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Don’t do it: Why you shouldn’t take the #ALSicebucketchallenge, even for a good cause

Chicago Cubs vice president of baseball operations Theo Epstein is dunked with a bucket of water as part of the ice bucket challenge in awareness for ALS research after the game between the Cubs and Milwaukee Brewers at Wrigley Field.

Jerry Lai/USA Today Sports

Those ice buckets are everywhere: From athletes like Sidney Crosby and Drew Brees, to celebrities like Jimmy Fallon and Justin Timberlake, to your random Kindergarten-bestie on Facebook. Even Facebook founder Mark Zuckerberg took the plunge, dumping ice on his head then declaring "that was cold." It seems everyone, everywhere is dumping ice on their heads, recording it and uploading it to social media.

The rules for completing the #ALSicebucketchallenge are simple: After participants ice themselves, they must challenge three people to do the same – refuse, and they must donate at least $100 (U.S.) to the ALS Association, which supports research into the disease that eventually leads to muscle paralysis. The challenge does not often go unaccepted; then the ice cubes fall, people squeal, video ends.

Even U.S. President Barack Obama was challenged – though he opted out of the ice, "his contribution to this effort will be monetary," the White House told The Boston Globe.

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Obama's refusal to dump ice on his head highlights the most uncomfortable aspect of this viral storm: Anyone taking the challenge on your social feeds isn't necessarily donating money at all. The challenge is structured so that donating is actually the punishment for non-participation.

I've said this before: I have to squint very hard to see the relation between the cause, the stunt and the greater good for many social-media fundraising campaigns, from not wearing make-up for breast cancer, to not shaving for Movember and now getting ice on your head. (If you think the action is appropriately akin to the muscle paralysis of ALS, we will have words to exchange.)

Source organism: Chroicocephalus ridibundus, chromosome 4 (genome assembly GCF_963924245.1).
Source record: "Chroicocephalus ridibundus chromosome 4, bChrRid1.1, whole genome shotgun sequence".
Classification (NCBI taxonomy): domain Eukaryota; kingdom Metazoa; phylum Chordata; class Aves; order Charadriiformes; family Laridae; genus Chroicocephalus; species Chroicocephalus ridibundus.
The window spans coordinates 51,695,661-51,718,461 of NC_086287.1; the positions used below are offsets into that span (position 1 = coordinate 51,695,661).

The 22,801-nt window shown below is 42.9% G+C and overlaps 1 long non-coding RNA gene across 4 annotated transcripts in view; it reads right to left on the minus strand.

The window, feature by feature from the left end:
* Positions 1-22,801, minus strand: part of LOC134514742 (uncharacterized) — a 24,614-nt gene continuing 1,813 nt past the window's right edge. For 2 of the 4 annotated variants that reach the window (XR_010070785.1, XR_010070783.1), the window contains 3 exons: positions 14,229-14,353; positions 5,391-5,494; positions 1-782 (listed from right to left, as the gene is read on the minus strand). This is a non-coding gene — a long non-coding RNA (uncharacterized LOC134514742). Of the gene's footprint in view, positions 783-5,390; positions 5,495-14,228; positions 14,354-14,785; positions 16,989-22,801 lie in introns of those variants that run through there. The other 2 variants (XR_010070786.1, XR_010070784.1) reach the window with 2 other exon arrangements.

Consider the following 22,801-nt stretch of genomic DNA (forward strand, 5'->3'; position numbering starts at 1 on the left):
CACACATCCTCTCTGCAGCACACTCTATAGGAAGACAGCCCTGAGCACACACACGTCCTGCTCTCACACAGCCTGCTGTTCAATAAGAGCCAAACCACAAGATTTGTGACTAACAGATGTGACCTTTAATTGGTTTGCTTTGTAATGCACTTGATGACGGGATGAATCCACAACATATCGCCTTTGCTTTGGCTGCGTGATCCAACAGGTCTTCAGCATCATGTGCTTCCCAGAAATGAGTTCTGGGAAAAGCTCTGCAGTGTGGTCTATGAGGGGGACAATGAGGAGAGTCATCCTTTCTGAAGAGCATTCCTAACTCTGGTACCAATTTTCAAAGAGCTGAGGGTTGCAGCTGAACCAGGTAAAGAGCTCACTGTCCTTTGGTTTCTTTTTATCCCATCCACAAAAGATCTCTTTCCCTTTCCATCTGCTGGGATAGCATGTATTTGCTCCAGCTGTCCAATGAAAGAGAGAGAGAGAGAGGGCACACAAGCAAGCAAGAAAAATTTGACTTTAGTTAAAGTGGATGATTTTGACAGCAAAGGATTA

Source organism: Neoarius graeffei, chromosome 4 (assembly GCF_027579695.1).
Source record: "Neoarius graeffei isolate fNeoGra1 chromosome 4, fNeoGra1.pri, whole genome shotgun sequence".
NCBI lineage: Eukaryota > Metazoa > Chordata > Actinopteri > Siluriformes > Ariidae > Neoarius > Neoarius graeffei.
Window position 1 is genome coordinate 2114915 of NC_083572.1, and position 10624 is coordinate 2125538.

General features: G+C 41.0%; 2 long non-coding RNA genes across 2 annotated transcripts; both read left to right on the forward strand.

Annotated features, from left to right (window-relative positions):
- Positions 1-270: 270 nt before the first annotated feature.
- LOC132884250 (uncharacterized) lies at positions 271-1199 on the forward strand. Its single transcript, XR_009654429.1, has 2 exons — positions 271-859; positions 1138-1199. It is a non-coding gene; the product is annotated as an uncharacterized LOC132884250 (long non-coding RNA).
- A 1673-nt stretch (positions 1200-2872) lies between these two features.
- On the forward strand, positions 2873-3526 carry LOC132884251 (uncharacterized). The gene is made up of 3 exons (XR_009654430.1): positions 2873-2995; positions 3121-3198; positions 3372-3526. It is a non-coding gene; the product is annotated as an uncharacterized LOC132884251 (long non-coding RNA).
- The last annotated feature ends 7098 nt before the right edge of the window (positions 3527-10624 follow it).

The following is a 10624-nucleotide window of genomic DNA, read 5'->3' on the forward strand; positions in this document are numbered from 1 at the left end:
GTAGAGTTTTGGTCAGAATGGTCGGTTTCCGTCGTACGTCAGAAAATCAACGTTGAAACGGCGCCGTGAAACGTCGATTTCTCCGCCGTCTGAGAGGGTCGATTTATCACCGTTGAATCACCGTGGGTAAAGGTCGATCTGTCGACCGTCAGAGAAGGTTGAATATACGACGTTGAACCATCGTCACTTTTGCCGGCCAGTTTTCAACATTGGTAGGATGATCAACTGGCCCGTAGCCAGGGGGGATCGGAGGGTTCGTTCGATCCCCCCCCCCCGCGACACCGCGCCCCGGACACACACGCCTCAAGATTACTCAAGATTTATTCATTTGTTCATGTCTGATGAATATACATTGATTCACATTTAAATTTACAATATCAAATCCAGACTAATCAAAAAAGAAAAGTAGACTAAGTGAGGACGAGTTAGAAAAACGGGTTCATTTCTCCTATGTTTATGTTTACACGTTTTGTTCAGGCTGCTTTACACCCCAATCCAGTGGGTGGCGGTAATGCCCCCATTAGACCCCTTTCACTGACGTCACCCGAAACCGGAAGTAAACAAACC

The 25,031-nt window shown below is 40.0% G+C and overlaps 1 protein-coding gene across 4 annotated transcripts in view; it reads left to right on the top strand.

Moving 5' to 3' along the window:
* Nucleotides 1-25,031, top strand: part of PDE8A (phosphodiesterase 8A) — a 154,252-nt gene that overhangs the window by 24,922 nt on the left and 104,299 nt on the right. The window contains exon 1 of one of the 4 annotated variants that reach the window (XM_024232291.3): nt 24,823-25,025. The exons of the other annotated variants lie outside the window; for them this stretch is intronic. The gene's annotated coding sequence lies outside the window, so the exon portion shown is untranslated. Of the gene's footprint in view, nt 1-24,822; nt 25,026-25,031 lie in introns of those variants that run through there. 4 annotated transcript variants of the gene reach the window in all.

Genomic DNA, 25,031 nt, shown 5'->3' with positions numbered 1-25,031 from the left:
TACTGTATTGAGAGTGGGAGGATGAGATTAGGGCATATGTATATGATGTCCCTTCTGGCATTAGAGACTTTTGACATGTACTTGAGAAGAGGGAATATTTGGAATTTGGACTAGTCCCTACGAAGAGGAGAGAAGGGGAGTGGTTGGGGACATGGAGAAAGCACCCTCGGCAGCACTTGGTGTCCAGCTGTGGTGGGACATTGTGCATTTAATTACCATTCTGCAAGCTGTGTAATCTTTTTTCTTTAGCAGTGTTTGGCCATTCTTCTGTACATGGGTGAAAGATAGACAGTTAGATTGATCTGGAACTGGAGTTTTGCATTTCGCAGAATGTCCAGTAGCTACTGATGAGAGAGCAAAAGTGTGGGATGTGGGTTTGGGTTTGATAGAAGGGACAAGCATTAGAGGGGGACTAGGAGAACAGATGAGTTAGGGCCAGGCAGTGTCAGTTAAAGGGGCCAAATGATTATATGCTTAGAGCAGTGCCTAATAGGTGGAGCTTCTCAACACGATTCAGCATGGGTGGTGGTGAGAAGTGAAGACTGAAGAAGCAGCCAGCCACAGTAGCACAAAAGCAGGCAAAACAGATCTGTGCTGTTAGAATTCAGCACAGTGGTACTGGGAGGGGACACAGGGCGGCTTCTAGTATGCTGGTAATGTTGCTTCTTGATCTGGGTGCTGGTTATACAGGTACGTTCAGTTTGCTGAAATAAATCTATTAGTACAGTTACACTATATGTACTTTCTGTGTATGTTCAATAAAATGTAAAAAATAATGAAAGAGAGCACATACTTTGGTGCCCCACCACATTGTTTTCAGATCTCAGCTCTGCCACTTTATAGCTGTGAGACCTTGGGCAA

For its part, the ALS Association is thrilled: "We have never seen anything like this in the history of the disease," said president and CEO Barbara Newhouse in a news release, calling the campaign an "impactful viral initiative."

There is money coming in: $5.5-million, says the foundation, since July 29, when the challenge started. Compare that to the $32,000 they say came in during the same period last year, and it's no question the ice-dumping is making a difference.

Still, like the no-make-up selfie of earlier this year, the message of #ALSicebucketchallenge has gotten muddled as it spreads across the Internet. Some have come under fire for not mentioning the cause at all (ahem, Matt Lauer) and some, like Time magazine, have questioned if it's doing anything at all for awareness. "Somehow I doubt many learned a whole lot from contextless tweets of wet celebs smiling and laughing," writes Jacob Davidson, thought he concludes with a reluctant endorsement of the trend.

What happened to being asked to donate to a cause and just doing it without making a big production of the gesture? Social media. Twitter, Vine and Facebook are packed with millions of people who want all their friends to see just how "crazy" they are.

It is troubling that the need for attention on social media might be feeding all of this altruism. There's no doubt that the #ALSicebucketchallenge has raised money, but it's worth asking why we need all the fireworks.

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